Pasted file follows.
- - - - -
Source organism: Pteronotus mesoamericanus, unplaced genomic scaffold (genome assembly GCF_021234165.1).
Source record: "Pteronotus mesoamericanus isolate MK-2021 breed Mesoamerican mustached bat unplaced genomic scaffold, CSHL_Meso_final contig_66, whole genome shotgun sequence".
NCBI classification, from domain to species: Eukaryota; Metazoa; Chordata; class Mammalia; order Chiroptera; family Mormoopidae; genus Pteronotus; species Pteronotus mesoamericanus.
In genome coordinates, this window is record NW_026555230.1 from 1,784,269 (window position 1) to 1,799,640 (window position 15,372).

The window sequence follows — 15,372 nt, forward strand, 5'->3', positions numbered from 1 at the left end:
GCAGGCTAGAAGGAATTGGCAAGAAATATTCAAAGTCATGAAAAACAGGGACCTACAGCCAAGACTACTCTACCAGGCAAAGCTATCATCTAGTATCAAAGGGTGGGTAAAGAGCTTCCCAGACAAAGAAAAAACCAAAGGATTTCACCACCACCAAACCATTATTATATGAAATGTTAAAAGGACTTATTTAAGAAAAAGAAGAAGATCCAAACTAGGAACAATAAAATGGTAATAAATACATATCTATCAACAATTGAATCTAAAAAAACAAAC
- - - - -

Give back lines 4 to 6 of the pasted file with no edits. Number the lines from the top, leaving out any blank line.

In genome coordinates, this window is record NW_026555230.1 from 1,784,269 (window position 1) to 1,799,640 (window position 15,372).

The window sequence follows — 15,372 nt, forward strand, 5'->3', positions numbered from 1 at the left end:
GCAGGCTAGAAGGAATTGGCAAGAAATATTCAAAGTCATGAAAAACAGGGACCTACAGCCAAGACTACTCTACCAGGCAAAGCTATCATCTAGTATCAAAGGGTGGGTAAAGAGCTTCCCAGACAAAGAAAAAACCAAAGGATTTCACCACCACCAAACCATTATTATATGAAATGTTAAAAGGACTTATTTAAGAAAAAGAAGAAGATCCAAACTAGGAACAATAAAATGGTAATAAATACATATCTATCAACAATTGAATCTAAAAAAACAAAC